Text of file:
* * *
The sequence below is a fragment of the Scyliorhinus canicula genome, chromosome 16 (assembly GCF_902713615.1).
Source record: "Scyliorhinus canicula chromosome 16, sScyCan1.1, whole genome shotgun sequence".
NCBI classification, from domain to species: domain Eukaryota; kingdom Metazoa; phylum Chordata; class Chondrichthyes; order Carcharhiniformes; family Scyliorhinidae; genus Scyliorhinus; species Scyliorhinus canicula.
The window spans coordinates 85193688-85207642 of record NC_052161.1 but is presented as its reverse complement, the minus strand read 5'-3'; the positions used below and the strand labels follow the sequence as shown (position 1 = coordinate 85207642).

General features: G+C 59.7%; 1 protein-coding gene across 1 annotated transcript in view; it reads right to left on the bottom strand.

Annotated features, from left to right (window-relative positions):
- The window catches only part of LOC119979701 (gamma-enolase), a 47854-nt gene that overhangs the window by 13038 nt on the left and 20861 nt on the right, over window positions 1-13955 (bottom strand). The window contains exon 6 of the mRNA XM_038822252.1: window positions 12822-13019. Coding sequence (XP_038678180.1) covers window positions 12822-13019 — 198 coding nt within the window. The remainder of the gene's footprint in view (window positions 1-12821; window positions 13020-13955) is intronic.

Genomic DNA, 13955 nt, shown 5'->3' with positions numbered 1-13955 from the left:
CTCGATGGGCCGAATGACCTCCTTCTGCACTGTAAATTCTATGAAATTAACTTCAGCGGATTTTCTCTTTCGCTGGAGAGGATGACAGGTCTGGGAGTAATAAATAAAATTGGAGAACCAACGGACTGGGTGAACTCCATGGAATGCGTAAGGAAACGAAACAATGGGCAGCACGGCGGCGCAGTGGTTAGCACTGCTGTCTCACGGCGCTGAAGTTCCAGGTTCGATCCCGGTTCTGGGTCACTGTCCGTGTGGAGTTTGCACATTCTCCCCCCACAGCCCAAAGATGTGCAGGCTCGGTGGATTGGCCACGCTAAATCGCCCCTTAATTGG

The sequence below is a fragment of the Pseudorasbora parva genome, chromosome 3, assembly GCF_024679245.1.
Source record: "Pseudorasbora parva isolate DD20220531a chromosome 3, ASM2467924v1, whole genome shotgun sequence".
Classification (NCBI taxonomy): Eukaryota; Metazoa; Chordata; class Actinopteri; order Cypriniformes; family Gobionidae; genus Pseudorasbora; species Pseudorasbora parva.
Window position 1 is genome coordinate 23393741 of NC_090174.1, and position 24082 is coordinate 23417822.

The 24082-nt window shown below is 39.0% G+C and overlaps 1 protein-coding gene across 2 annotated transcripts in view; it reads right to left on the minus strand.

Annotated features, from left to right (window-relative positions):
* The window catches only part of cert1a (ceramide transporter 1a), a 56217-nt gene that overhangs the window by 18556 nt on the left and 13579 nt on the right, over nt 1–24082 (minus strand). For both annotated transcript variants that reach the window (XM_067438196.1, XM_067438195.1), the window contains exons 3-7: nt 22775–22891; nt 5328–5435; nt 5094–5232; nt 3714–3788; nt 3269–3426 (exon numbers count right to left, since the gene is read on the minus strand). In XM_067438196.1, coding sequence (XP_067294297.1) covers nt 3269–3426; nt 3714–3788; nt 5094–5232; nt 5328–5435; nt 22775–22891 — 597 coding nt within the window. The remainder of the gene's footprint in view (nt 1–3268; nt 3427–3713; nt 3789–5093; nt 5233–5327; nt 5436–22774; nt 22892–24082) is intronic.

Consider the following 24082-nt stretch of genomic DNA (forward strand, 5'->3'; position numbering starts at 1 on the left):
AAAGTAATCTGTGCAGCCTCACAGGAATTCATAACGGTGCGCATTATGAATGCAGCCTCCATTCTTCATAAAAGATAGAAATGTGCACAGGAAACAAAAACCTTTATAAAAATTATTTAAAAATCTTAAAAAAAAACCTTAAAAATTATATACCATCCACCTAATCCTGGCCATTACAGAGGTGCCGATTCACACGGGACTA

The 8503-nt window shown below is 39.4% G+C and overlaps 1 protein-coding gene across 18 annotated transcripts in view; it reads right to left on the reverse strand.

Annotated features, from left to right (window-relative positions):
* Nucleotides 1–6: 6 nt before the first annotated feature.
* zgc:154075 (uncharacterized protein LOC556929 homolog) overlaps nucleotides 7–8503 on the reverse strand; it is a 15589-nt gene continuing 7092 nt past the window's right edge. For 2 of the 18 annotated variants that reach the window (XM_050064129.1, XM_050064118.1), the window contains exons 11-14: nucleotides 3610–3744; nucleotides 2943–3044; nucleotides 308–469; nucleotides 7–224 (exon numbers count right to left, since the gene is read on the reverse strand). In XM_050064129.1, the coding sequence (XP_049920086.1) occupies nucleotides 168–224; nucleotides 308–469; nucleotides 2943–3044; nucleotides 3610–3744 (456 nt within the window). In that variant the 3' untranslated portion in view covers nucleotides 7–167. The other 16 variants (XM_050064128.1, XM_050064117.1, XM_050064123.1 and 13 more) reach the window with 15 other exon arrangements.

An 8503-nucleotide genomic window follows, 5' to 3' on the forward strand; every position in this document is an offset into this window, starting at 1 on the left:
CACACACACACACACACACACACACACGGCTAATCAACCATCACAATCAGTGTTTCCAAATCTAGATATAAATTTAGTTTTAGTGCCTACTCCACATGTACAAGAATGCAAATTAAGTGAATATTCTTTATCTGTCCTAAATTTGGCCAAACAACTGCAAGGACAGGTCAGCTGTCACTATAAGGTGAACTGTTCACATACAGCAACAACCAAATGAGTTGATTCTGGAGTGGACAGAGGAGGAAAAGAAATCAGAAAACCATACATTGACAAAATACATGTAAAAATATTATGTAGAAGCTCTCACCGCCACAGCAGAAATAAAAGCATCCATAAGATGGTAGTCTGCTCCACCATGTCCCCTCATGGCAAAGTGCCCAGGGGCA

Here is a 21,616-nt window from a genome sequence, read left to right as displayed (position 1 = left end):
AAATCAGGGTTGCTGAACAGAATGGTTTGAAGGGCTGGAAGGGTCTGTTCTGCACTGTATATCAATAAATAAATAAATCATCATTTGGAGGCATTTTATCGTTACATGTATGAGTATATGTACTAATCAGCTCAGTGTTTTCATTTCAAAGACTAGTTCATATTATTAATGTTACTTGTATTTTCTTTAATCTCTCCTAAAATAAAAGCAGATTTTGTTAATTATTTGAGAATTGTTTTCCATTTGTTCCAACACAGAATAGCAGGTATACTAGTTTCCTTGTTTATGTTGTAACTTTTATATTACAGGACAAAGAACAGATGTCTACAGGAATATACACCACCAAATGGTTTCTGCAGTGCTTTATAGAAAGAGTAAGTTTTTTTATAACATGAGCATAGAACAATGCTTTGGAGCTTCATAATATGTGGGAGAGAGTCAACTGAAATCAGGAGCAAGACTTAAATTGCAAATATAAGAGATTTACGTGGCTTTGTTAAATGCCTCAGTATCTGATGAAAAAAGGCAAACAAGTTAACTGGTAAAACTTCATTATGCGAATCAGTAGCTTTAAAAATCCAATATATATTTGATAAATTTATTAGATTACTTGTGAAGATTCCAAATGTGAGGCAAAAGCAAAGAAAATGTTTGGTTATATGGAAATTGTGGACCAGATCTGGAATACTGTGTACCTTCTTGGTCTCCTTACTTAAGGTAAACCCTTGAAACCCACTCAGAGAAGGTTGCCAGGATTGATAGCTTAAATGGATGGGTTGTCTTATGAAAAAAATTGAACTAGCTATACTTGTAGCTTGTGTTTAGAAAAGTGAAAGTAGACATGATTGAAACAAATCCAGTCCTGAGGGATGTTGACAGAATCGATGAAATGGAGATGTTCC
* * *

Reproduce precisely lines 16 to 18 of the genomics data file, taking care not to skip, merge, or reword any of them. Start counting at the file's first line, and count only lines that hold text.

* The window catches only part of cert1a (ceramide transporter 1a), a 56217-nt gene that overhangs the window by 18556 nt on the left and 13579 nt on the right, over nt 1–24082 (minus strand). For both annotated transcript variants that reach the window (XM_067438196.1, XM_067438195.1), the window contains exons 3-7: nt 22775–22891; nt 5328–5435; nt 5094–5232; nt 3714–3788; nt 3269–3426 (exon numbers count right to left, since the gene is read on the minus strand). In XM_067438196.1, coding sequence (XP_067294297.1) covers nt 3269–3426; nt 3714–3788; nt 5094–5232; nt 5328–5435; nt 22775–22891 — 597 coding nt within the window. The remainder of the gene's footprint in view (nt 1–3268; nt 3427–3713; nt 3789–5093; nt 5233–5327; nt 5436–22774; nt 22892–24082) is intronic.

Consider the following 24082-nt stretch of genomic DNA (forward strand, 5'->3'; position numbering starts at 1 on the left):
AAAGTAATCTGTGCAGCCTCACAGGAATTCATAACGGTGCGCATTATGAATGCAGCCTCCATTCTTCATAAAAGATAGAAATGTGCACAGGAAACAAAAACCTTTATAAAAATTATTTAAAAATCTTAAAAAAAAACCTTAAAAATTATATACCATCCACCTAATCCTGGCCATTACAGAGGTGCCGATTCACACGGGACTA